That makes me sad. We are just pricing ourselves right out of business. I ate all kinds of things that now have warnings...I played with many many toys that probably had lead paint. I am sad we are so paranoid that home-town seamstresses and cooks are hurt. I know we are "safer" but not really happier or even necessarily healthier.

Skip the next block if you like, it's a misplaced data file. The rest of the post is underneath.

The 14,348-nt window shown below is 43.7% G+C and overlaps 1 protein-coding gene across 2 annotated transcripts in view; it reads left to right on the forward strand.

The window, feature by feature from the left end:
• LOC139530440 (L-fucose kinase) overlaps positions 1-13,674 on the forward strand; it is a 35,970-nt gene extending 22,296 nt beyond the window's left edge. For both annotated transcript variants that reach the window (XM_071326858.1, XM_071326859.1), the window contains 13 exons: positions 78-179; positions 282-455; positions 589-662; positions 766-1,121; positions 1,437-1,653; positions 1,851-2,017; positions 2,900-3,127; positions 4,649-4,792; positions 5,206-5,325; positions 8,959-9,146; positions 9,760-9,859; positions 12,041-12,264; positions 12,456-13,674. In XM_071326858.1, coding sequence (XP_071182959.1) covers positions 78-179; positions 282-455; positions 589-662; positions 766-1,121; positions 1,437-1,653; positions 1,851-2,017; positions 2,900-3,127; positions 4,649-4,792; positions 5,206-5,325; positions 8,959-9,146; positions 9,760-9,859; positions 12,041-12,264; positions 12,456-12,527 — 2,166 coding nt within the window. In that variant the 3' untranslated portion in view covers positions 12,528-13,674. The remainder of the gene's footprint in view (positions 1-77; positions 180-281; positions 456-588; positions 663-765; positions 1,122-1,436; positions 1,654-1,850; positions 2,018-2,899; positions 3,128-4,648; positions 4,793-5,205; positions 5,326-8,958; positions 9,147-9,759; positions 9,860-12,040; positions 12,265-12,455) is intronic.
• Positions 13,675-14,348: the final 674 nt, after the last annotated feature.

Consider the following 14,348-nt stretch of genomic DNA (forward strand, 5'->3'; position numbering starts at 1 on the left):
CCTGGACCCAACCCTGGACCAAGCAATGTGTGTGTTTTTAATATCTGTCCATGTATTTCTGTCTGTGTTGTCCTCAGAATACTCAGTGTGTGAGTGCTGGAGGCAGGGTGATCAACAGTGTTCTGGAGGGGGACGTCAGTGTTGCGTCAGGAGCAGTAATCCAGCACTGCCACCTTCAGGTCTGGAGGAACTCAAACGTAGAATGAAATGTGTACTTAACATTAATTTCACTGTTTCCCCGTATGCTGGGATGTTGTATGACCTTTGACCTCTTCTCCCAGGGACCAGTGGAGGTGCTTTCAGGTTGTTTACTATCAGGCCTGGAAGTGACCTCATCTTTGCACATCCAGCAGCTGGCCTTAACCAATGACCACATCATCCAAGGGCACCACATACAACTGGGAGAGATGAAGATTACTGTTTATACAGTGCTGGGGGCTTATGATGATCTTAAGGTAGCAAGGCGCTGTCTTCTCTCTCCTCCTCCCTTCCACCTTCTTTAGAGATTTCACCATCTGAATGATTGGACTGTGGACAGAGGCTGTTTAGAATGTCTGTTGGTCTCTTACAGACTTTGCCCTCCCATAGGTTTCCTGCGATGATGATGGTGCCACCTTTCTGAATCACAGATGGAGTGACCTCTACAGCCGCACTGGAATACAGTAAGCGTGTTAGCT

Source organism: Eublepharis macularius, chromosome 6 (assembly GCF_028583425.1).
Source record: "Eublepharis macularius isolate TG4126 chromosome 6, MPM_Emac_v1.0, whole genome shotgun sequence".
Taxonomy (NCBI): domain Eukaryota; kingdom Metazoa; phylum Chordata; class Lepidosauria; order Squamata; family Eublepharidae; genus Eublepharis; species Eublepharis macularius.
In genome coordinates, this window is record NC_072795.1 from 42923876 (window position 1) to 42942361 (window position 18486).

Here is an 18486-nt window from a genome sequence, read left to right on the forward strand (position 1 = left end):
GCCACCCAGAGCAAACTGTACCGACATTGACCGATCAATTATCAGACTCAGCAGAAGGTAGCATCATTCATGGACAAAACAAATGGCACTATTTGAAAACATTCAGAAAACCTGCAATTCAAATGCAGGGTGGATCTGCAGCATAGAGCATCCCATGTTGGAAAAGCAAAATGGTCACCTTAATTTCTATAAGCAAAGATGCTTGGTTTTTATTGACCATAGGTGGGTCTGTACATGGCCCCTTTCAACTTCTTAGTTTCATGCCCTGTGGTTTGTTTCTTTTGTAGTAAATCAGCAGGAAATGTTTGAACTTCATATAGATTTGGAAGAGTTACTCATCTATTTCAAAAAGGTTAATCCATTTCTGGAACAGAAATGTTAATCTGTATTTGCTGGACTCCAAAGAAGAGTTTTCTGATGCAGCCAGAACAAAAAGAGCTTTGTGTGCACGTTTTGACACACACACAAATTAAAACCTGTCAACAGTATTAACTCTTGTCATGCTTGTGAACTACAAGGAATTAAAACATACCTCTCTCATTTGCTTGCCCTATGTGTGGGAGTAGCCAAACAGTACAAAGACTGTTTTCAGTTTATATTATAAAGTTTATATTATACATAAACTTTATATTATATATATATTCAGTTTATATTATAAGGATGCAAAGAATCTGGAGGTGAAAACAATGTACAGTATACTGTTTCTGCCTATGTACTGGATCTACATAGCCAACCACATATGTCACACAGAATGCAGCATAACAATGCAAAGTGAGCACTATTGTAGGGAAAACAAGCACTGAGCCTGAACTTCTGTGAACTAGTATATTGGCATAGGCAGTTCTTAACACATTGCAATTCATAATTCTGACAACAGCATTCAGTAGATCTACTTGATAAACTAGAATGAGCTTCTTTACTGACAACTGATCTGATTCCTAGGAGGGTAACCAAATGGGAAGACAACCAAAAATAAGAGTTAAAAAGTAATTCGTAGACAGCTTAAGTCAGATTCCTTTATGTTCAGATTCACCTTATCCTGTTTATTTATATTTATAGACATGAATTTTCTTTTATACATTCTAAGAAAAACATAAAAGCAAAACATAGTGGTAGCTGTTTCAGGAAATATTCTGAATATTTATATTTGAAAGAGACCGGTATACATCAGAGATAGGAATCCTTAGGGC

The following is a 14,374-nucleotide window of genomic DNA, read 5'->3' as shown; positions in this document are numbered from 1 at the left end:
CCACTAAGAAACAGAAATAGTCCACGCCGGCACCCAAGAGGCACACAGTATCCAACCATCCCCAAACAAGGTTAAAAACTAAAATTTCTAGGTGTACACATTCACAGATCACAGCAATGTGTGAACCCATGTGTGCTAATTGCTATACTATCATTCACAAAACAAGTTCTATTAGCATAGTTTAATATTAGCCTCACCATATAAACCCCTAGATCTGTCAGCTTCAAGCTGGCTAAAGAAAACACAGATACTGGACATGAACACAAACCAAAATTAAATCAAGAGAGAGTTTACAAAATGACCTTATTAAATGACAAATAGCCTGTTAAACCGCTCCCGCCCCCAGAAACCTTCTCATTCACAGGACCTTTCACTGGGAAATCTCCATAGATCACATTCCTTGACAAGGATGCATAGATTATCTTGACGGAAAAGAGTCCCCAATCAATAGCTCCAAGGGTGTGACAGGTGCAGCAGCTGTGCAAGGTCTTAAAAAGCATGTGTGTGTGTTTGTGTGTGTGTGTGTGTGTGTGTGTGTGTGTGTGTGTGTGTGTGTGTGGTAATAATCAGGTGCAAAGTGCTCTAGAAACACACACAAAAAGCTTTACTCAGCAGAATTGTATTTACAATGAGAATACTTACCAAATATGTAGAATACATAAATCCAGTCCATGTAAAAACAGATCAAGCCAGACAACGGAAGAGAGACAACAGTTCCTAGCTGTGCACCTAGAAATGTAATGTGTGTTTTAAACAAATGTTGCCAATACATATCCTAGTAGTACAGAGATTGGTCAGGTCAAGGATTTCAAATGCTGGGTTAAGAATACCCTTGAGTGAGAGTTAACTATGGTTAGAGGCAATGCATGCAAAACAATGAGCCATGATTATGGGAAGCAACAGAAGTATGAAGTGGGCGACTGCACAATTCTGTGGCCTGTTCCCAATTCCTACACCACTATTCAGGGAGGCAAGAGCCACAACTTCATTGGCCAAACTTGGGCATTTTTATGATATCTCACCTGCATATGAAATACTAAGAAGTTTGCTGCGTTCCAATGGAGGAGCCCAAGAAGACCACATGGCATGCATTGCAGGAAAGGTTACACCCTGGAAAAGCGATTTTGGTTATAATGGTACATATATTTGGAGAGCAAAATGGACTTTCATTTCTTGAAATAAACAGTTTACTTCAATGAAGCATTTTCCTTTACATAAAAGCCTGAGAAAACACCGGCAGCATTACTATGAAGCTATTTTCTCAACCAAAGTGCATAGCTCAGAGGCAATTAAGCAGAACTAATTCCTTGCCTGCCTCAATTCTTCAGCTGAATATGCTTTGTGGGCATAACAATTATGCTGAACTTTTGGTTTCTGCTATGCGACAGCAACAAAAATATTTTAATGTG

http://www.StatesmanJournal.com Timothy J. Gonzalez | Statesman Journal Julie Martin Kramer works Wednesday in the sewing studio in her northeast Salem home. A federal law set to take effect in February would subject all items marketed to children younger than 12 to be tested for thalide and lead. Martin, who makes clothes for children, says paying for such testing would put her out of business Online extra See this story at StatesmanJournal.com for links to more information about the Consumer Product Safety Improvement Act and the Handmade Toy Alliance, which was formed in response to the law. Links www.handmadetoyalliance.org www.cpsc.gov/ABOUT/Cpsia/cpsia.HTML Crafters worry about law STEFANIE KNOWLTON Statesman Journal December 25, 2008 Salem resident Julie Martin stitches together bright stripes, prints and solid fabrics for her clothing line ZoZoBugBaby sold at Salem Saturday Market and online. Come February, she fears, the whimsical skirts, smocks and flannel lounge sets will be illegal. That's when a national children's product-safety law takes effect that bans phthalates and all but eliminates lead from children's products. It's not that Martin's clothes contain lead or phthalates, a softener for plastics. But the law requires all manufacturers — from toy giants such as Mattel to stay-at-home moms — to test and certify their children's products even if they are toxin-free. Each test can cost hundreds or sometimes thousands of dollars per item. Some argue that the legislation will mean the end of handmade children's products sold at local markets, specialty boutiques and online storefronts such as Etsy.com. "They're kicking our feet out from under us," said Colleen Walker, coordinator for Salem Saturday Market. About 10 percent of the market's vendors sell kids' products, from wooden cars to doll dresses. Almost every town across the nation has a market like it, she said. "It sounds like they just weren't thinking," she said. Salem resident Jory Xavier buys most of her girls' stuff from local crafters as a way to support the local economy and to feel secure about what she's buying. "I feel more confident about the safety of those products because I'm either buying from the person who made it or buying from someone who knows the person." She worries the new law will take that security away, she said. But she does feel safer about buying from big retailers now. It's a false sense of security, said Tony Fuentes, owner of Milagros children's boutique in Portland. The country had lead paint standards in place before the new law, he said, but some companies still produced toys that exceeded them. He thinks the trend will continue with the new law. The only difference is that the law will put 1 / 2
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